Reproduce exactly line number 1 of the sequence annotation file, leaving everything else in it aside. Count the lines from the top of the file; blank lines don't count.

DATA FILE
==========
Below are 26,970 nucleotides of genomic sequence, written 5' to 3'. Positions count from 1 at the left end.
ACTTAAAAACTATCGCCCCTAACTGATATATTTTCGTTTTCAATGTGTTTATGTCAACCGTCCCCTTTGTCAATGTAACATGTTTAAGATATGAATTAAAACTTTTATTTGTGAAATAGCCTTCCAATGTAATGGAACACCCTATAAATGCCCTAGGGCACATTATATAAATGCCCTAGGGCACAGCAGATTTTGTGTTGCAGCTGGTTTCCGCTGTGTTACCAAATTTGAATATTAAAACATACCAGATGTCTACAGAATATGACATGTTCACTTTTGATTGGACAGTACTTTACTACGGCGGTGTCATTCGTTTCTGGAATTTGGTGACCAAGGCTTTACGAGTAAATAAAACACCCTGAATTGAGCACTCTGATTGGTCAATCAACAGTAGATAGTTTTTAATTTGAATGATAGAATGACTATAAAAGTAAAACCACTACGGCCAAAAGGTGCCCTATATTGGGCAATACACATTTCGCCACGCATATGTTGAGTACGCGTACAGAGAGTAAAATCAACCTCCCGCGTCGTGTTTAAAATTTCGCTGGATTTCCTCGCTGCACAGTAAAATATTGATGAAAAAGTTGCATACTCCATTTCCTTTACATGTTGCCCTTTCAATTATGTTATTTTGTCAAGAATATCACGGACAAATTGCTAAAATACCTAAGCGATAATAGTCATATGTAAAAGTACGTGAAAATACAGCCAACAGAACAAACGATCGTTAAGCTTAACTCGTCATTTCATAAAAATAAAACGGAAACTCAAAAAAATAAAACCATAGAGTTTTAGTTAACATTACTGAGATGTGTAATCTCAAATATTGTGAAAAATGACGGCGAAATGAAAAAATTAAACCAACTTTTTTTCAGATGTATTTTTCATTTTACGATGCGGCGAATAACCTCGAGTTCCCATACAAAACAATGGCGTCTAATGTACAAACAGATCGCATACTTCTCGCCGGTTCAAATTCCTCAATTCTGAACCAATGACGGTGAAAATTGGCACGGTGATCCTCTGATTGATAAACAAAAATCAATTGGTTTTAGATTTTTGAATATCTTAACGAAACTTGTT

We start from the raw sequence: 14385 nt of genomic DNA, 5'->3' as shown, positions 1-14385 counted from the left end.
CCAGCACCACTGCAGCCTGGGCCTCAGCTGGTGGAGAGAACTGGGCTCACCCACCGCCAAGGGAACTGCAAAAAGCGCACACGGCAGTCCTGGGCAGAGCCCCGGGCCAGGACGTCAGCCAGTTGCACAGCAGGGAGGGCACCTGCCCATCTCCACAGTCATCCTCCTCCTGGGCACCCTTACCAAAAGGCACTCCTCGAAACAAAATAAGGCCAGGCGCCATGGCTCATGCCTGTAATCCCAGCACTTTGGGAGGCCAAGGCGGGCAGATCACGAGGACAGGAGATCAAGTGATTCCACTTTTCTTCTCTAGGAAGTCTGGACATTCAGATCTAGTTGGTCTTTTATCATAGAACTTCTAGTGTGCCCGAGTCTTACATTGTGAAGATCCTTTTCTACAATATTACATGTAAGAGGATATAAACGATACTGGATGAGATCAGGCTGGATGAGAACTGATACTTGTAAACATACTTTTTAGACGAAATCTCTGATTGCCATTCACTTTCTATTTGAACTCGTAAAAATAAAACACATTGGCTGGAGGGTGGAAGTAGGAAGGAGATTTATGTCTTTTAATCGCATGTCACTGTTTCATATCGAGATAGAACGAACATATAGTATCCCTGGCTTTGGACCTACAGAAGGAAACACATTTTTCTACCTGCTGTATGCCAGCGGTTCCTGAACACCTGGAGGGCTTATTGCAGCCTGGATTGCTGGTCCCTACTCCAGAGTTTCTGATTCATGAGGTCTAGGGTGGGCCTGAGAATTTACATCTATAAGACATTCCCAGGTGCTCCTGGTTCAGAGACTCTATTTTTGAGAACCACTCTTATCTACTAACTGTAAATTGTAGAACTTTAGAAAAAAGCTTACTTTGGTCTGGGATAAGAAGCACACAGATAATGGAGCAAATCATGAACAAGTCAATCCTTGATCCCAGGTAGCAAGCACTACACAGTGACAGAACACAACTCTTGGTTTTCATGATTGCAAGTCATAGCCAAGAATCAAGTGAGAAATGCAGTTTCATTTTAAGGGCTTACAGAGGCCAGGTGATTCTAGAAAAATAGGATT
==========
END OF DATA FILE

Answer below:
Below are 26,970 nucleotides of genomic sequence, written 5' to 3'. Positions count from 1 at the left end.